Everitt wants swift government action to kickstart the global aviation industry and points out that aircraft manufacturing employs more than 110,000 people in the UK alone. He wants the UK government to act urgently to develop and reform its quarantine policy, using testing to reduce the period air travellers need to isolate after arrival in the UK.
“The last element of the package we are looking for is to increase the funding for R&D so that we can be at the forefront in delivering net zero aviation by 2050.”
A recovery … but when and where?
Ravn says that DSV is positioning itself for when flying schedules restart and there is a need to perform maintenance on aircraft and aero-engines that have been sitting idle for several months.
“They have to go through full checks, and we expect will be a tremendous amount of movements of spare parts, and also a significant number of engines going to the MRO shops so they will actually be able to fly again.”
DSV is preparing itself for a backlog in engines need undergoing maintenance because there is a limited supply MRO shops around the world, many of which are located in remote locations where you need a freighter to move the engine in and out.
“The question is, will there be enough engineers to get all these engines up and running again at the speed of which the airlines want their aircraft back in the air?” asks Ravn.
Lufthansa Technik sees “two philosophies” emerging from airlines currently in the heavy maintenance market: “Some are anxious to secure slots in order to maximize their fleet available for a recovery in the next two years, others are deferring their heavy checks and managing flight hours carefully across the fleet.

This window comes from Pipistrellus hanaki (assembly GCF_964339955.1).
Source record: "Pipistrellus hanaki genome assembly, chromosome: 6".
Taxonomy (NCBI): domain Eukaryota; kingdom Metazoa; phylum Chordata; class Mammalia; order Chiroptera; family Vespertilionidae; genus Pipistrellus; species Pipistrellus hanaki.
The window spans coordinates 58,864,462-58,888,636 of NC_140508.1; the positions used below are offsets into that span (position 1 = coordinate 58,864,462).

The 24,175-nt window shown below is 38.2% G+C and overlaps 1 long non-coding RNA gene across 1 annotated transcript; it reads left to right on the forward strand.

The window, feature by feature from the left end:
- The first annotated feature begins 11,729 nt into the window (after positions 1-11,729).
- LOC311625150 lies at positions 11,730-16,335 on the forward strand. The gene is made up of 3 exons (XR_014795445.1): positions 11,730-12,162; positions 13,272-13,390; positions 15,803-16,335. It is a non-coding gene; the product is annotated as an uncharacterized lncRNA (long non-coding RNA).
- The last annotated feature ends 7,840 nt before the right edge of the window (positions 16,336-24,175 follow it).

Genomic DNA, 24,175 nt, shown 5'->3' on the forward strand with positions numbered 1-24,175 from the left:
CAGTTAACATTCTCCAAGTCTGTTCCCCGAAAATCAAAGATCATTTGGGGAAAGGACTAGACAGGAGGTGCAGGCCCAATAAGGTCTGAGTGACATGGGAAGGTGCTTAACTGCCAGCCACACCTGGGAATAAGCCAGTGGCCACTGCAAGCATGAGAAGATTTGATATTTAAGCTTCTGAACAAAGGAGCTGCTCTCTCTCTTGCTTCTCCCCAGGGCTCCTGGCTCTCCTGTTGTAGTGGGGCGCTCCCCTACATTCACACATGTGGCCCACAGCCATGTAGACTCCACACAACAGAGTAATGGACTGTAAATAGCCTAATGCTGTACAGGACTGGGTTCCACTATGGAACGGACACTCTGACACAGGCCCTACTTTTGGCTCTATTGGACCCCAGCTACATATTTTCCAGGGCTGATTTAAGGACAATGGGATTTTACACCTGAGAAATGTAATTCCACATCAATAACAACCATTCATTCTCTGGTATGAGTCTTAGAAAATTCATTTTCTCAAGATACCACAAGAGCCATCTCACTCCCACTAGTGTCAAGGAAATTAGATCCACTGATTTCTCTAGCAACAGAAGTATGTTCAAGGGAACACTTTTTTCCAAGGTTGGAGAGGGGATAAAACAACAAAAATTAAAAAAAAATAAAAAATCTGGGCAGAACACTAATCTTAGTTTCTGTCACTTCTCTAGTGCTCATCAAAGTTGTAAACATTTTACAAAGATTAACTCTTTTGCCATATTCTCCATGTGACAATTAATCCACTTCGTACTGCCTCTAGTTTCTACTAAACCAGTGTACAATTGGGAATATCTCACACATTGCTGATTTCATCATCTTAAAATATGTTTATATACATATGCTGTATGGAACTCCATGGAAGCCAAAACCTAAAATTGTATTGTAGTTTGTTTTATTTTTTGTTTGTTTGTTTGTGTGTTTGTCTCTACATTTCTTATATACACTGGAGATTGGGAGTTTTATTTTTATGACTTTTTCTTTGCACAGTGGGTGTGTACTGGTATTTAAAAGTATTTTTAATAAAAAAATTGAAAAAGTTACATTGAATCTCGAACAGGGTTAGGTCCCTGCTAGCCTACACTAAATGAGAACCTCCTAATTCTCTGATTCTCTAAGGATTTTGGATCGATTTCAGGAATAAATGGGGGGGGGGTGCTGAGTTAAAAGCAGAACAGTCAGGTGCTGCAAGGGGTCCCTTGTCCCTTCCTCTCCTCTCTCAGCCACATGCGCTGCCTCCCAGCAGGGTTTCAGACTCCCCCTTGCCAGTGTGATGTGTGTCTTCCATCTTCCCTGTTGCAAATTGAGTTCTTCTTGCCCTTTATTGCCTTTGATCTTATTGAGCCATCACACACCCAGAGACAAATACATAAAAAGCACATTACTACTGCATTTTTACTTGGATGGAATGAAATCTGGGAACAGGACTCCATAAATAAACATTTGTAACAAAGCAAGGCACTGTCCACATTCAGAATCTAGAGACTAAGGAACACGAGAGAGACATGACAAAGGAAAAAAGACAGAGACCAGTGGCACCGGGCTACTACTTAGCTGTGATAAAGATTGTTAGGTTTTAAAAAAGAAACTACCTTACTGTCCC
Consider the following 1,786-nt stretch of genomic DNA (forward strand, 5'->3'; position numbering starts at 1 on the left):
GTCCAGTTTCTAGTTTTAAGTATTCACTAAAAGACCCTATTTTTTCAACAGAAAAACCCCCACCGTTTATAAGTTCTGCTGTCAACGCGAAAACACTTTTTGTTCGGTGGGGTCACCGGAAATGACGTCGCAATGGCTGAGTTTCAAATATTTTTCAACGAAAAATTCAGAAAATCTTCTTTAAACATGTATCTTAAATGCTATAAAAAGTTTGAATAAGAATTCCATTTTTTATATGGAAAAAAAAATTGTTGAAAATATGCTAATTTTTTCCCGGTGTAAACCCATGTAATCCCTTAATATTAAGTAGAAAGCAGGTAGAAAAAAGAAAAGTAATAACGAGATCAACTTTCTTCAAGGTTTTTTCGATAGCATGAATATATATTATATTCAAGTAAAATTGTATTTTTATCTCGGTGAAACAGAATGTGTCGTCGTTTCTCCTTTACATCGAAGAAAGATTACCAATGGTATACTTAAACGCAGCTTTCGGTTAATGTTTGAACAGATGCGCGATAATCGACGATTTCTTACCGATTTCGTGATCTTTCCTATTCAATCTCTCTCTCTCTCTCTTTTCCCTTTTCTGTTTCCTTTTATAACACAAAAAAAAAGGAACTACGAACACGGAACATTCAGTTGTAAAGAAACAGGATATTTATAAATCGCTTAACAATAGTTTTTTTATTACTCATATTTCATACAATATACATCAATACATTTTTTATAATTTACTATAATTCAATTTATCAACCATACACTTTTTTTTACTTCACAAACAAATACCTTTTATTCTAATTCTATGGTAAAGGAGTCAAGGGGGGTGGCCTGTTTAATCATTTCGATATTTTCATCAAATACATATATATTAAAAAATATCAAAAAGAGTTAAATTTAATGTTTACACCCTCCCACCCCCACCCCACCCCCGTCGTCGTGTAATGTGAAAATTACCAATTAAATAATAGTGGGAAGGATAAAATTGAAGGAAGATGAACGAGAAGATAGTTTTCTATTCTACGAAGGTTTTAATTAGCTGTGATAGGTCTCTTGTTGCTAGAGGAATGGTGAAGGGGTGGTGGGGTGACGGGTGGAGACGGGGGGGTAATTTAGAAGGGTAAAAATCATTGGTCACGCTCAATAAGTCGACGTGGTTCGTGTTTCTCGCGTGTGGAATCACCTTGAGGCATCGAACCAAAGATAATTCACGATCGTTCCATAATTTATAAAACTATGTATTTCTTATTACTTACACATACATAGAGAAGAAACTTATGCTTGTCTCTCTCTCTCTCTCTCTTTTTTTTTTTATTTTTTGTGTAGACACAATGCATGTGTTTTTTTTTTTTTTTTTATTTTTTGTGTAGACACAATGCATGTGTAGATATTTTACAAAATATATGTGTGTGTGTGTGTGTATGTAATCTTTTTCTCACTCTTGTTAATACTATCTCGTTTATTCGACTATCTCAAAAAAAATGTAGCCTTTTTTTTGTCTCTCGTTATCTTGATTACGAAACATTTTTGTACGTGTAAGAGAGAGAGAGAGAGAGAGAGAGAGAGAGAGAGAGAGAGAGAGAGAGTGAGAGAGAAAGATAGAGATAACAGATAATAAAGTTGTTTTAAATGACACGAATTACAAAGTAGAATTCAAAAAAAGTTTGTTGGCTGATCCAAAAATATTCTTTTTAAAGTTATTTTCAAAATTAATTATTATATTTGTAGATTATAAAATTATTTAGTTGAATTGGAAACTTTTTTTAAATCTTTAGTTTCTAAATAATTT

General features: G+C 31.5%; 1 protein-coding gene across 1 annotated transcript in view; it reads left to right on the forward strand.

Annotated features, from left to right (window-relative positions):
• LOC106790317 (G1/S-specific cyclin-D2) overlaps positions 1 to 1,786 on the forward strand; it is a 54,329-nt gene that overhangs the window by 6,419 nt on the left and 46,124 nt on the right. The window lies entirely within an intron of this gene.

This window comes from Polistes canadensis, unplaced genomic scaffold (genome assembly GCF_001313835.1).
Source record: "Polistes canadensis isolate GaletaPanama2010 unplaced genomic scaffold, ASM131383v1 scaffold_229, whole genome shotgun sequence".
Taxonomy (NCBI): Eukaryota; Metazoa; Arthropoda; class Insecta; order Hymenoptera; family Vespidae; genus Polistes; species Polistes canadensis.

“Our forecasts indicate the heavy maintenance market will lag a recovery and depending upon which level the market stabilizes a potential backlog of events when airline finances recover. There is still high uncertainty on the recovery of the wide-body market, so suppliers with a strong narrow-body market share will recover first.”
Bolloré believes that, for the recovery phase and the resumption of business, the trend will be different for each segment of the industry.
“For example, the production of planes has already resumed, with forecasts established for first-half 2021,” says Yorann Marc, Projects Department Manager at Bolloré. “The helicopter sector will also soon be resuming the production of new models to be launched in the near future. For our part, our aim is to rank as the service provider of the future by supporting the development of drones along with aircraft intended for urban transport.
“As some small-cap businesses will lack the volumes and critical mass to ensure a competitive supply chain, we will be in a position to support them by providing them with a broad range of pooled services, including supply coordination, buying consolidation, pooled logistics and final-assembly-line deliveries.”
He thinks that the aerospace sector as a whole “has held up well owing to its long-term approach. We are expecting gradual growth in the coming years, driven by numerous fast-growing markets, including constellations of mini-satellites for new applications; cable-free high-speed internet; the security industry; deliveries by unmanned drones; and zeppelins and electric and hydrogen motors, which also have a strong outlook.”
Aerospace supply chains are taxiing for take-off, but it may be a long wait.